If your 19 months old not talking a the lot at 18 months, try not to stress. The age at which kids learn to talk will differ widely. If it takes your child a little longer than normal, how he grows, later on, should not be affected.
Ideally, your child can know between six and Twenty terms by 18 months, and understand many more. Talk to your health visitor if your 19 months old not talkingor GP for advice if your little one may say less than six words. It’s probably the case that he’s just not quite there yet, but if there is a problem, it’s a good idea to get help sooner.
Point to Follow When Babies not Talking
There are plenty of other signs to watch out for apart from speaking sentences, that indicate your little one is eager to communicate:
- More on the speech made by your toddler, when 18 months not talking
- Get tips on how to inspire your child to talk
- See the full speech timeline of your child from birth to four years old.
- When 18 months not talking learn more on how to improve the language abilities of your little one.
- Discover how his language skills can help with repetition and reading with your toddler.
He’ll point to it when your toddler needs something. This is a sure indication that he wants to engage with you. Your toddler should be able to obey clear directions from you, such as “Pick
up your teddy.” When you ask for it, he will give you his teddy.
He’s going to understand plenty of single words, and maybe some phrases with two words, such as “shoe on or “give me.” Maybe he’ll try to imitate the words you say and the movements you make.
Your toddler can recognise and point to objects and images in the book when you’re reading a storey with him if you prompt him. He’ll love nursery rhymes as well and when you sing them. He will even want to join in when 18 months not talking.
He’ll babble to himself as he plays. This will sound like babies not talking since pacing will be used and how loudly he speaks to express meaning will vary.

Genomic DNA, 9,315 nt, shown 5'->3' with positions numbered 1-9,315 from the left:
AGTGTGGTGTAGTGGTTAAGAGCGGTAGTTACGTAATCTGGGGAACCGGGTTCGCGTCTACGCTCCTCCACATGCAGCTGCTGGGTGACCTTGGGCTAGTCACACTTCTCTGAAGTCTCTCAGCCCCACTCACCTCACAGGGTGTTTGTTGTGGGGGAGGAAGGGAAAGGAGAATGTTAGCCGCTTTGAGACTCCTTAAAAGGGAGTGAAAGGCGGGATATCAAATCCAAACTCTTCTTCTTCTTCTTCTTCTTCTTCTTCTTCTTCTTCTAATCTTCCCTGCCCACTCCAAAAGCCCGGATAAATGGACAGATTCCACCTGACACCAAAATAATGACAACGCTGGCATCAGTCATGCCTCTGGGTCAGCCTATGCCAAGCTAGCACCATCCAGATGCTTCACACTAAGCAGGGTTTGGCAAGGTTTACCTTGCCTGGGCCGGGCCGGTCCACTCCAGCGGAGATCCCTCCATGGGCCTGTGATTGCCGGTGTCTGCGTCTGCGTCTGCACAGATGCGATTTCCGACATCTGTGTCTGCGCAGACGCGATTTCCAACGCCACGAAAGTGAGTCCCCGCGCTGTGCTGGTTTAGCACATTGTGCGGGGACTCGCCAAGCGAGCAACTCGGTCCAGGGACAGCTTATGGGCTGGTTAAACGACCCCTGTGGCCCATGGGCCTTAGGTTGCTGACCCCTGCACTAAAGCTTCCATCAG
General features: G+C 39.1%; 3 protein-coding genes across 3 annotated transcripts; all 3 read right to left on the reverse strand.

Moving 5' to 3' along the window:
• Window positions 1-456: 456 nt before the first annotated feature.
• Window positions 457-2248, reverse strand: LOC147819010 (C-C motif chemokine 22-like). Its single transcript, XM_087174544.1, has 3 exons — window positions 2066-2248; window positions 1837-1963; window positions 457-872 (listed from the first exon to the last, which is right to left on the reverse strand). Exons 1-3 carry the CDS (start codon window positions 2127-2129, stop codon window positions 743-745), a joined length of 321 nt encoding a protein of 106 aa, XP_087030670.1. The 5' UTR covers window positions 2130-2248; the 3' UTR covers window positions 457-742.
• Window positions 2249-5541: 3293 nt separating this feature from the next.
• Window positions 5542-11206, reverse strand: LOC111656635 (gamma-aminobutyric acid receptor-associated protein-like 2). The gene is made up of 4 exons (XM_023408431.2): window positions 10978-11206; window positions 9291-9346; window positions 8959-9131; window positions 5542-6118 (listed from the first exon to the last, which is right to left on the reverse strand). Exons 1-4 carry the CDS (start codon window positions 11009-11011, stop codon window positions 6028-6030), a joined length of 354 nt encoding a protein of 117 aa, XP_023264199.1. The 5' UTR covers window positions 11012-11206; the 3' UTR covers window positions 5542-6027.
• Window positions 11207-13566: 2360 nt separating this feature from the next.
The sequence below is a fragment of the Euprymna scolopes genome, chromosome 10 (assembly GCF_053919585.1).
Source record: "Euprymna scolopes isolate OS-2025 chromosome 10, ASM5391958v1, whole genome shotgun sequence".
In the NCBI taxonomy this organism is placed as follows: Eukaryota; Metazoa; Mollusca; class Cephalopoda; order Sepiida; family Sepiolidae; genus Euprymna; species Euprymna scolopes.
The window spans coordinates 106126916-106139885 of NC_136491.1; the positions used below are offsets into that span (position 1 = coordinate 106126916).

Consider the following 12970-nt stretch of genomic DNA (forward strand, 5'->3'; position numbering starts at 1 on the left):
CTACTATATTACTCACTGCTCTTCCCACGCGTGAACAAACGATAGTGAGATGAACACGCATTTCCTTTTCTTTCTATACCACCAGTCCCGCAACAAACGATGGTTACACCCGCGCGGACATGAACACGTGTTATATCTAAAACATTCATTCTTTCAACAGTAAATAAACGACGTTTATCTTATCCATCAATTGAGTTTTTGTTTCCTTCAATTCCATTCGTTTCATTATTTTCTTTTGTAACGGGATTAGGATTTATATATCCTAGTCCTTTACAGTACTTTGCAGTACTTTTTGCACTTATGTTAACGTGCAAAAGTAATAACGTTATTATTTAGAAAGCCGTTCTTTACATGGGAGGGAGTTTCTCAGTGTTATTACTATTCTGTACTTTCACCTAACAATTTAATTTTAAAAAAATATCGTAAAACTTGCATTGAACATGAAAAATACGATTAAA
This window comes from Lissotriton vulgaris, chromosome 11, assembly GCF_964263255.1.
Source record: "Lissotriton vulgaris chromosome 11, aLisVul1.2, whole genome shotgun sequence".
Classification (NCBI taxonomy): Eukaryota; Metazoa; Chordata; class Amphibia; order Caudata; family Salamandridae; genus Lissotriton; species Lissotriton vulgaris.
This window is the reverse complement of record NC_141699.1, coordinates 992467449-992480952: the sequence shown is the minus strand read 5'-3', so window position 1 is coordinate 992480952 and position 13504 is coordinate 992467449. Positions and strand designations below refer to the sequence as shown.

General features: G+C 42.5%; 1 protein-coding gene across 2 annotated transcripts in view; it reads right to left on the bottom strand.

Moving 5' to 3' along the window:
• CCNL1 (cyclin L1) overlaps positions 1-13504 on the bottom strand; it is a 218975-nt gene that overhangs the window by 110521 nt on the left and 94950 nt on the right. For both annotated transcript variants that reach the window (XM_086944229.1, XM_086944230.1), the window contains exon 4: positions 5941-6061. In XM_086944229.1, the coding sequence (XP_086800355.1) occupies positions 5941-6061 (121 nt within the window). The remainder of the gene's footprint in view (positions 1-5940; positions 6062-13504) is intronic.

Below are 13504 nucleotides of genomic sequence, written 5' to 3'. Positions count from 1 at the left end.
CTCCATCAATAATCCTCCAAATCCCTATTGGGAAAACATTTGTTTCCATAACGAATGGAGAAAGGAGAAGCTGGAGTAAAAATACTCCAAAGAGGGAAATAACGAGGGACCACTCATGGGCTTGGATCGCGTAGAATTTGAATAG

How can I inspire my 18 month-old to talk?
To promote your toddler’s voice, there are many things you can do. A great first step is to give him plenty of chances to connect with you. Talk to him if your 19 months old not talking when you do things like washing dishes or changing his nappy every day. When you’re out and about, point out things you see. Leave a nice pause to allow him to answer if you ask your toddler a question. Your toddler will also be helped by visual cues to grasp what you are saying to him. For example, if you want him to come to you, holding your hand out to
he will make him understand what you mean when you say, “come over here, please”
Give him plenty of encouragement as he uses words and let him know when he’s got it right. “Yes that’s right, it is a spoon! Well done!”
And if he doesn’t say it plainly, repeat what you hear your toddler trying to say to you. About what he says, extend. So if your child says “nana” when he wants a banana, you could say Yes, here’s a banana.”
Don’t be too concerned about how your toddler uses his terms. It’s more critical for him to believe like
you know what he’s trying to tell you. And whose heart did not melt at the sound of their little one saying “pasgetti” rather than “spaghetti”?
Tips on Learning to Talk
If your toddler has learned more than one language, he may get confused between the two, or prefer to use one language more than the other. Rest assured that his capacity to learn to talk would not be impaired by this. In fact, there is evidence that his memory and language abilities can be enhanced later by learning two languages.
From time to time, both toddlers stumble over their vocabulary. If your toddler stutters for more than a few months or his stutter appears to be getting worse by the time he is two years old, ask your GP or health visitor for advice. She might be able to refer you to a therapist for speech and language.
Have a conversation with your health visitor or GP if your child has trouble following basic directions or questions, or finds it hard to pay attention to items that you point to or talk about. She can advise you, for example, to have your child’s hearing tested. Hearing loss can make learning to talk complicated, so it’s always worth ruling this out when 18 months not talking.
Occasionally, a delay in learning to talk or when 17 months not talking can be a symptom of an autism spectrum disorder, coupled with not making eye contact or not listening to others around him. When you are nervous, Talk to your GP or health visitor.
However, in many situations, all that is needed is a little extra aid and reassurance from your health visitor. Both infants learn to talk at their own pace, and as they develop, those who start slower than their peers catch up well when 17 months not talking.